SMS conversation (on screen):

Using cash sounds like a good plan but what do I do with all the debt I already have! I am so stressed every time I get a bill. I am afraid to open them sometimes.

Don't panic! You just need a plan to conquer your debt.

Where do I even begin???

Take control of YOUR DEBT*

Narrator: There are many ways to take control of your debt. We'll review a few now.

Try using your savings to pay off your debt, especially if you're paying a higher interest rate on your debt than you are earning on your savings.

Pay down your highest interest rate debts first. By focusing on loans with the highest interest first, you will pay less in total interest costs, and you will be debt-free sooner.

Switch to less expensive cards. If you usually carry a balance on your credit card, you may benefit from switching to a lower interest rate card or one with no annual fees.

Call creditors to negotiate lower rates. A portion of your payment goes to paying down the principal, or amount you borrowed. The other portion goes toward your interest charges. If your interest rate is lowered, more of the payment could go toward the principal.

Set up automatic bill payments to stay on schedule with your payback plan and to avoid late payments.

Leave your credit cards at home, and bring cash to help you stick to your budget and avoid impulsive purchases.

Also, stay away from "buy now, pay later" offers. The administrative fees and high interest rates if you don't pay on time will only add to your debt burden.

SMS conversation (on screen):

I was deep in the hole until I started paying back as much as I could every month and really cut down on my spending. It's possible. You can do it too!

Ok, I'm going to cut up this card! Enough is enough! I feel more in control already. Thanks Rach!

Getting help with DEBT*

Narrator: You may decide to work with a third party to help you get out of debt. Depending on your debt load and your ability to make payments, there are several options to consider.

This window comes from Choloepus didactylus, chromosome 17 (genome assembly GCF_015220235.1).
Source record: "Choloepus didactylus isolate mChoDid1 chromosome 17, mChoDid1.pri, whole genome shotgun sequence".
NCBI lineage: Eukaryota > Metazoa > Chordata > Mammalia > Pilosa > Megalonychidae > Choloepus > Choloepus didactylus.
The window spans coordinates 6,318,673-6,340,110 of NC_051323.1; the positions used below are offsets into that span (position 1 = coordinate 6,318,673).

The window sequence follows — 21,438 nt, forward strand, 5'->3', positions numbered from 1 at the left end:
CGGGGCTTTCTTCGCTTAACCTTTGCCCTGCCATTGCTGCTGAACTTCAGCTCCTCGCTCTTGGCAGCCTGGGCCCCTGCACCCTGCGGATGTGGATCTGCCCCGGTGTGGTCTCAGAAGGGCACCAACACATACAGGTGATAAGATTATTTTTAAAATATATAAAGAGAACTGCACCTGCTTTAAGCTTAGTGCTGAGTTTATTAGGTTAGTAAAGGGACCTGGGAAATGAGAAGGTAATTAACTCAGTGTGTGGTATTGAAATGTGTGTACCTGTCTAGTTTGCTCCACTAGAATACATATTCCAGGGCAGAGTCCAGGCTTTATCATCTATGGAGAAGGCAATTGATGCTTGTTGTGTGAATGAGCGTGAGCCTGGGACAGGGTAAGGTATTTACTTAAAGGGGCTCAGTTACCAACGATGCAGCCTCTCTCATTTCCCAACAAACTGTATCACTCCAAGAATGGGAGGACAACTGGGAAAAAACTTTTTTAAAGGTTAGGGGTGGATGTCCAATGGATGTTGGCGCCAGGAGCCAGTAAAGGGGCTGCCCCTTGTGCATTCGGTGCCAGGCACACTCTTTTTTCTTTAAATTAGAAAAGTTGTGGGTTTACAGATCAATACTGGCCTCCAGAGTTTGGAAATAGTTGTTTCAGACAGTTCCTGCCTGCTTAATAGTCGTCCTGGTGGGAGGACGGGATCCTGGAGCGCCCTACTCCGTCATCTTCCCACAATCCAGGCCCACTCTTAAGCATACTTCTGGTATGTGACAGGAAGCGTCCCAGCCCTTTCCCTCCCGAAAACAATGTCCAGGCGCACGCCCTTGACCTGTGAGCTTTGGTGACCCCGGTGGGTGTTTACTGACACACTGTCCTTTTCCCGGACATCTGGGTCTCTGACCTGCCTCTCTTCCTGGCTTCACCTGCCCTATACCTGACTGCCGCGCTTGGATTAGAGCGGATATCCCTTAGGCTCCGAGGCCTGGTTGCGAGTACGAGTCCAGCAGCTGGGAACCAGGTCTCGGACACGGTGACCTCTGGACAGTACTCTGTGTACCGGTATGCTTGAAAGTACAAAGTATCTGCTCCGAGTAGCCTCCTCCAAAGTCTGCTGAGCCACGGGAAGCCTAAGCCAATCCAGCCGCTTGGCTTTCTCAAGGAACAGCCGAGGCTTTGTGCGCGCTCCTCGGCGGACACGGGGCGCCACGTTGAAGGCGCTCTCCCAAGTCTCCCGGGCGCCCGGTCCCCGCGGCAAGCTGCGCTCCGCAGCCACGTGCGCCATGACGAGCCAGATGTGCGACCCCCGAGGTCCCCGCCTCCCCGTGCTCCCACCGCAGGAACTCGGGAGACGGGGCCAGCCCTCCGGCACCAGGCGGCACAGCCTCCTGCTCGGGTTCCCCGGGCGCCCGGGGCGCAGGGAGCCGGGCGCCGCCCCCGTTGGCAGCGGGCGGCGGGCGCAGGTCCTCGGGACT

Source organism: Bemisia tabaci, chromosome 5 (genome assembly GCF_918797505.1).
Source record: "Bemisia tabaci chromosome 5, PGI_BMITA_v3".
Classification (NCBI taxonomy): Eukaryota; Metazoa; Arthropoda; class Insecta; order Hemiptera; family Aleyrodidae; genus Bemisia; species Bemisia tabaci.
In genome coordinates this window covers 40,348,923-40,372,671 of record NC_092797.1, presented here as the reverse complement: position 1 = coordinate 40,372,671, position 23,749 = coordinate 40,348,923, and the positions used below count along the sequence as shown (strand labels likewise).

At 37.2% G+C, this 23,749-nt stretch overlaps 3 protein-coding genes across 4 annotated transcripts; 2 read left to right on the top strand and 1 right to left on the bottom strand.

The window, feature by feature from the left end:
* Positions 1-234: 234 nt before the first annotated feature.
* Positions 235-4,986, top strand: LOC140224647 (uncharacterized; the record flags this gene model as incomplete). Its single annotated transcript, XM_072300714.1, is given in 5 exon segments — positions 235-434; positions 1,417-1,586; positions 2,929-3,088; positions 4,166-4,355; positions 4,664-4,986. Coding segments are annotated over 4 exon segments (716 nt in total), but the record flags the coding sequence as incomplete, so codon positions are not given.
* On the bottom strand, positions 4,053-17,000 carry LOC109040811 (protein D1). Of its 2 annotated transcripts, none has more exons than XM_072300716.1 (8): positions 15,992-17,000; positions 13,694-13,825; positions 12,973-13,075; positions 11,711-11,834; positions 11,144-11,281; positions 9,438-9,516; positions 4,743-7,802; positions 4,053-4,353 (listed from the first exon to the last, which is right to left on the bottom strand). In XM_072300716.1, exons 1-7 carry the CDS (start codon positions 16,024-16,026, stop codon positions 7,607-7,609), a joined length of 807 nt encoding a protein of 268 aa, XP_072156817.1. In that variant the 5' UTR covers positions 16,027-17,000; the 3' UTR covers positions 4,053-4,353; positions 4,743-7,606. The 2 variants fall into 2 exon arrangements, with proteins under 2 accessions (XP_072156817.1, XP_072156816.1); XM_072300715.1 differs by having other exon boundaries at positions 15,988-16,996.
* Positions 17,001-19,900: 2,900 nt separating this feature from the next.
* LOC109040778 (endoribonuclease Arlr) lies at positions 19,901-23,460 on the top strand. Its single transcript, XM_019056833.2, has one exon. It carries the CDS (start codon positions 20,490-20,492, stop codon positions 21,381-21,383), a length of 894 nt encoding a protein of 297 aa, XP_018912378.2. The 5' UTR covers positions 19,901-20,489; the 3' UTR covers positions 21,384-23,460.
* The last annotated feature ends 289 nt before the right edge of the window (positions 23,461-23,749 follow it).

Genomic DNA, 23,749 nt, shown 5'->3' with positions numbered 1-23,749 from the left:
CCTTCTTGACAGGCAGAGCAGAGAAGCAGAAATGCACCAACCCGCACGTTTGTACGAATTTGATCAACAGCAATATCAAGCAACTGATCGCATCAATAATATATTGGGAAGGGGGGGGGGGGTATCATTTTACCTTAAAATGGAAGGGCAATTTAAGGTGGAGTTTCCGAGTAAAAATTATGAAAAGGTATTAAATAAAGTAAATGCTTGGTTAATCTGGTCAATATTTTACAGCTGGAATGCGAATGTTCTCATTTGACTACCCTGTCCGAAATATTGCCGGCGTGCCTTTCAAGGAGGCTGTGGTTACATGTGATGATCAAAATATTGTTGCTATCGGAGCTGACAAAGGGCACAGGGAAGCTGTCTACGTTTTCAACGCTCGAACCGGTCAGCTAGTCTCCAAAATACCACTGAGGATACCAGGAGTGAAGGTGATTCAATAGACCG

A debt consolidation loan will combine all your debts into a single loan. This leaves you with only one monthly payment to manage. If you get an interest rate that is lower than what you are currently paying to your creditors, it will reduce your overall interest costs. Speak to your financial institution to see if this is an option.

Remember, if you choose to consolidate, your debt is not gone; it is just combined into one larger debt. Here are some other options.

Credit counselling. A non-profit credit counselling agency will work with you to find the best way to pay off your money, often through a debt management program that is paid over several years.

Consumer proposal. You would work with a trustee in bankruptcy to prepare the proposal, which lets you reduce your debt and pay off the balance gradually. Payments to creditors are made through the trustee.

Bankruptcy. A trustee in bankruptcy will consolidate your assets to try to pay back your creditors. Remember, not all debts are discharged through bankruptcy.

For instance, students loans are not discharged until after seven years.

Trustees in bankruptcy are licenced by the Office of the Superintendent of Bankruptcy. All of these options will affect your credit history and credit score, some for several years.

Office of the Superintendant of Bankruptcy Canada:

Narrator: Once you have taken action to conquer your debt, work at rebuilding your credit rating. It will take time, but it is worth it.

What did we LEARN?*

Narrator: Let's summarize what we learned. We discussed the true cost of debt and how to recognize if you have a problem with debt.

We reviewed steps you can take to manage and eliminate your debt, as well as available professional resources, should you need help. Deciding to tackle your debt can seem overwhelming. The first step is to make the decision to be debt-free. The next step is to identity a plan to get there. Keep a positive attitude. Small efforts now will bring big payoffs in the future.

I wish you financial success.